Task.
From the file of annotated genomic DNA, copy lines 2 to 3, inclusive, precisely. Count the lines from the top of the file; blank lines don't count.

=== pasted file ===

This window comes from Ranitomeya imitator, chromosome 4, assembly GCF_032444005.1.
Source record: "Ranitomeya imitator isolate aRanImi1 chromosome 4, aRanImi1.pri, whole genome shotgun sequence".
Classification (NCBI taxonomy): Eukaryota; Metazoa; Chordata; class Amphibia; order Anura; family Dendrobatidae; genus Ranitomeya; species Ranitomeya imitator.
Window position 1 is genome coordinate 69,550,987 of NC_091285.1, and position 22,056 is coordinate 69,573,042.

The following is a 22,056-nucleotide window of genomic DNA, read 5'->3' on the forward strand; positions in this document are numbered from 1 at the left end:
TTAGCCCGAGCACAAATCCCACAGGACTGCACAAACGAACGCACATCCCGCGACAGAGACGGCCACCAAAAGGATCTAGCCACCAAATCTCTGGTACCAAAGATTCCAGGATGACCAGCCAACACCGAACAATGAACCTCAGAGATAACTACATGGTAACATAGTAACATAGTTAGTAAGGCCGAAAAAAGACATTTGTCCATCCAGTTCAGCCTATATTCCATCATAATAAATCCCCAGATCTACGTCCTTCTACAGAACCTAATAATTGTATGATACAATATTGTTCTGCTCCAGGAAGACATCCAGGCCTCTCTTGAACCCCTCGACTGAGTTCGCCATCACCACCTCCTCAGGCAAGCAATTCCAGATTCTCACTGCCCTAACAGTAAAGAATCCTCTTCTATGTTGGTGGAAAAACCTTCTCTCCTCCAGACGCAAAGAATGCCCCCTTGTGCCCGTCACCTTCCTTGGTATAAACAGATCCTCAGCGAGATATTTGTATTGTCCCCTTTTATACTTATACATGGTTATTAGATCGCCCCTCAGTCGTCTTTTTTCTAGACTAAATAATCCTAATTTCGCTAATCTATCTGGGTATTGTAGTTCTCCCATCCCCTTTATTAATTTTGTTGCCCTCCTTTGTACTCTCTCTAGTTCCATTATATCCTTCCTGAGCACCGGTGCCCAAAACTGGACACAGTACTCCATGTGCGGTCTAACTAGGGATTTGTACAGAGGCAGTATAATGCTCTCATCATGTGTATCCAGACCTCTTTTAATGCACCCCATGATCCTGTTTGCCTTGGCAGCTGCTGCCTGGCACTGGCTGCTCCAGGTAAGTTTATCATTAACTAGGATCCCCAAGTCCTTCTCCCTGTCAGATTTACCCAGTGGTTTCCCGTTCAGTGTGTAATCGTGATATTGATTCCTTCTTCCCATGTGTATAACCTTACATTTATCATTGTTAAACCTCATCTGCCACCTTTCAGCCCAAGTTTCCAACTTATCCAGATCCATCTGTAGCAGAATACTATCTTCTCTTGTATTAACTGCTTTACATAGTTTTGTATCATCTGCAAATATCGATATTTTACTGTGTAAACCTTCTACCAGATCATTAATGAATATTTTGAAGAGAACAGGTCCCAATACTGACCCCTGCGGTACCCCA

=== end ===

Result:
Source record: "Ranitomeya imitator isolate aRanImi1 chromosome 4, aRanImi1.pri, whole genome shotgun sequence".
Classification (NCBI taxonomy): Eukaryota; Metazoa; Chordata; class Amphibia; order Anura; family Dendrobatidae; genus Ranitomeya; species Ranitomeya imitator.